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For Leslie Pfaff of Los Alamos, it wasn’t a burglary, it was an outright home invasion.
In the early morning hours of Nov. 11, she, her two teenaged children and a friend of the teens, were upstairs when two burglars broke into the bottom floor of her home. Her husband was out of town at the time.
“At first, I didn’t think anything of it,” she said. “I knew their friend was leaving early in the morning, so when I heard noises of people moving around downstairs, that’s what I thought it was.”
What she saw later when she went downstairs was spine-chilling. According to the police report, three laptop computers and an iPad were missing. Together, the items were worth about $2,300.
“I count my blessings that they just took things that could be replaced and they didn’t come upstairs,” she said.
If they did come upstairs, Pfaff said, things probably would have been different.
“To protect my family, what wouldn’t I do,” she said. “Hell hath no fury like a mother protecting her children. Take my stuff, I’m not going to shoot you ... touch my family and you will pray for death.”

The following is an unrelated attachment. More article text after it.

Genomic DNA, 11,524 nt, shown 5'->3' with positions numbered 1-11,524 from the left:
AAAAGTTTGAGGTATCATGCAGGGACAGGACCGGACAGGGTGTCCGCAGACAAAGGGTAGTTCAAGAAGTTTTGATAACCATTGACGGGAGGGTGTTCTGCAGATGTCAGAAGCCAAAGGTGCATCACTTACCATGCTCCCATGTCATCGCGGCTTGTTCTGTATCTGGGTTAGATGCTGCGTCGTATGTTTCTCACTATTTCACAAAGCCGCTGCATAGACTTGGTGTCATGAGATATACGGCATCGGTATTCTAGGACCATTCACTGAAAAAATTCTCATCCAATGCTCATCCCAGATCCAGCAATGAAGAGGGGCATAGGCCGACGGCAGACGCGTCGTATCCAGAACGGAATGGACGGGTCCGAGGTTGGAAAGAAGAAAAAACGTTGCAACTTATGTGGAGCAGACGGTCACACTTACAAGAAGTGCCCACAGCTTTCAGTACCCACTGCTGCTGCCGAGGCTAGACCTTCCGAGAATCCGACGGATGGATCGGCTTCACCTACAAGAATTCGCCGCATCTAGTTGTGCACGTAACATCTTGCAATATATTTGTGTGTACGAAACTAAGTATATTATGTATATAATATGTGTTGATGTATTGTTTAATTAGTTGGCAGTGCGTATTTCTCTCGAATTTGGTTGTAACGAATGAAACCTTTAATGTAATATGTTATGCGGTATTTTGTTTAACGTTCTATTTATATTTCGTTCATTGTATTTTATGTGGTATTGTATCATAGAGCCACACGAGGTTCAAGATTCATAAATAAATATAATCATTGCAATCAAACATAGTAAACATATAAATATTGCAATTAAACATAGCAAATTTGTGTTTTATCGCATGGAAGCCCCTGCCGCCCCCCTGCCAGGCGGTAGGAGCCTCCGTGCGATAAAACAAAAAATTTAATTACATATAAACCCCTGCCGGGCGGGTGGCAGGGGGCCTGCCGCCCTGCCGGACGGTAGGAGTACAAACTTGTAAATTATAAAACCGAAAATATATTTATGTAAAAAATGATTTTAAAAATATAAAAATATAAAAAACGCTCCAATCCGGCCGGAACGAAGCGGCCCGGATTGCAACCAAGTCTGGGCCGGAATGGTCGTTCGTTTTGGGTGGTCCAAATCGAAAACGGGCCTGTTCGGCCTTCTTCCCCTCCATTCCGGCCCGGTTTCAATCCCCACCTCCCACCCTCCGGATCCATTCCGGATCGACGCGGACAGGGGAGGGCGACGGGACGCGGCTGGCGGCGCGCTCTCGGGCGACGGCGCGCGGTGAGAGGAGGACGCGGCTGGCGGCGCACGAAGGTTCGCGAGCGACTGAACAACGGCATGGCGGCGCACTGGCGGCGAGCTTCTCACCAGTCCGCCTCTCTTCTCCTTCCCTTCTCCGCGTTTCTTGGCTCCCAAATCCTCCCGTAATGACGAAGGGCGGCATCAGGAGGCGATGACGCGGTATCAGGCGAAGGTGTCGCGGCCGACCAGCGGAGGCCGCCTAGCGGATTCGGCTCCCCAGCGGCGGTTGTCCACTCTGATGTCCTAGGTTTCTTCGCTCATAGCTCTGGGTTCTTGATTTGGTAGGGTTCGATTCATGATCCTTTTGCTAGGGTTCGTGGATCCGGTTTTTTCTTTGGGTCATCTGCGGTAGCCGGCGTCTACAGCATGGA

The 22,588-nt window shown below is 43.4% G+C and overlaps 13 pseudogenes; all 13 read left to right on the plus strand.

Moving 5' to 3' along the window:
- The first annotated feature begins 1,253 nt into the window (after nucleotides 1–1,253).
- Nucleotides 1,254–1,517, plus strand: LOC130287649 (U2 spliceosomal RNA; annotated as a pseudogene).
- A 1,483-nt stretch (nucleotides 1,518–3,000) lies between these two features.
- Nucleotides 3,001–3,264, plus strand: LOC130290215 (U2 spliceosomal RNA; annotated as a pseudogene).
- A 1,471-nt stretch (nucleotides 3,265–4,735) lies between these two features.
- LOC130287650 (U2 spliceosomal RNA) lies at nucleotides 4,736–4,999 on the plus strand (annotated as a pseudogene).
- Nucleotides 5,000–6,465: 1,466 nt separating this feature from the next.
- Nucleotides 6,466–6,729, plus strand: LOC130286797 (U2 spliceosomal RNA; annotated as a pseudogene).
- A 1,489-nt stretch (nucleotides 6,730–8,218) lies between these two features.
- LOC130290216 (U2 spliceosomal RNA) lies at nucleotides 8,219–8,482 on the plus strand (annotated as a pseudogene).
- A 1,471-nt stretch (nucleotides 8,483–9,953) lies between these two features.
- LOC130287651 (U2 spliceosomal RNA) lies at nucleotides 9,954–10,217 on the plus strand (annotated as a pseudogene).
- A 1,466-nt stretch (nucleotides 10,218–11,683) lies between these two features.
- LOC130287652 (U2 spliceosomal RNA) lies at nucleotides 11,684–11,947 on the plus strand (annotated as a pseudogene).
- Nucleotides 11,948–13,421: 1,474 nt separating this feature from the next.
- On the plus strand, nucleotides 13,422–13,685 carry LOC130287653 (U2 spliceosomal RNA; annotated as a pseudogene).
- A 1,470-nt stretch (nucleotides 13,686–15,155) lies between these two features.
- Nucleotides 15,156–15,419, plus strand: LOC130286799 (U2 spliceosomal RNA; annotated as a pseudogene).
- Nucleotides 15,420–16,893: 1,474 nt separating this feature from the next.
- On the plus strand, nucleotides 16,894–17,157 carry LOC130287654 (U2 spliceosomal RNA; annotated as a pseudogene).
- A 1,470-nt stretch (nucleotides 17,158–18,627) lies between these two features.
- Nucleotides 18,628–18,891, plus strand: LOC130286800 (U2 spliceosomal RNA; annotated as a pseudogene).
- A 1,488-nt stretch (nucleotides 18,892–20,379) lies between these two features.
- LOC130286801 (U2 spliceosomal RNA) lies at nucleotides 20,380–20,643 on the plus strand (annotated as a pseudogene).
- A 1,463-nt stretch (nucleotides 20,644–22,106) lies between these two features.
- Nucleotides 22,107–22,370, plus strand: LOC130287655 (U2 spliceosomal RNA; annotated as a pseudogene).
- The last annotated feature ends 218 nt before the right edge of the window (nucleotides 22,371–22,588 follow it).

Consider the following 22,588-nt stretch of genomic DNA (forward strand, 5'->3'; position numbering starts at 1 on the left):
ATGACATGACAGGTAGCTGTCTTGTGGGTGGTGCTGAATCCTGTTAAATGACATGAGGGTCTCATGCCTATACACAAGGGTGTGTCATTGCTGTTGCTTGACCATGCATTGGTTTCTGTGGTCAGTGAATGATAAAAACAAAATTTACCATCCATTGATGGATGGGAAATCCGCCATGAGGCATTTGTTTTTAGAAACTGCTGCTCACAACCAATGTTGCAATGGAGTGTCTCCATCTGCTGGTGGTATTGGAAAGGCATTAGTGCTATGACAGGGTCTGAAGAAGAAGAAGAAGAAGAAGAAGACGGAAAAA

She said the whole experience has left her feeling violated.
“It’s horrible whenever anyone has something taken. I don’t care if it’s a junky old Timex out of someone’s car. Nobody has a right to do that. No one has permission to take things from someone else,” she said.
She also is concerned that the police didn’t treat the incident more seriously, since there were people in the house at the time.
“I’m surprised the police department hasn’t been more concerned. People were home and I think that elevates it to something totally different,” Pfaff said.
According to LAPD acting deputy chief Randy Foster, the investigation is still active.
“We take all burglaries seriously, especially when a house is burglarized when people are home,” said Foster. “We are investigating this case and we will continue to follow up on it.”
If anything positive comes of the theft, Pfaff hopes people learn a lesson from this. Even though she’s always been one to lock her doors, she said some Los Alamos residents make it all too easy for would-be thieves.
“I fear for the safety of other people,” she said. ”They say, ‘it’s so safe here, we never lock our doors,’ but I always lock my doors.”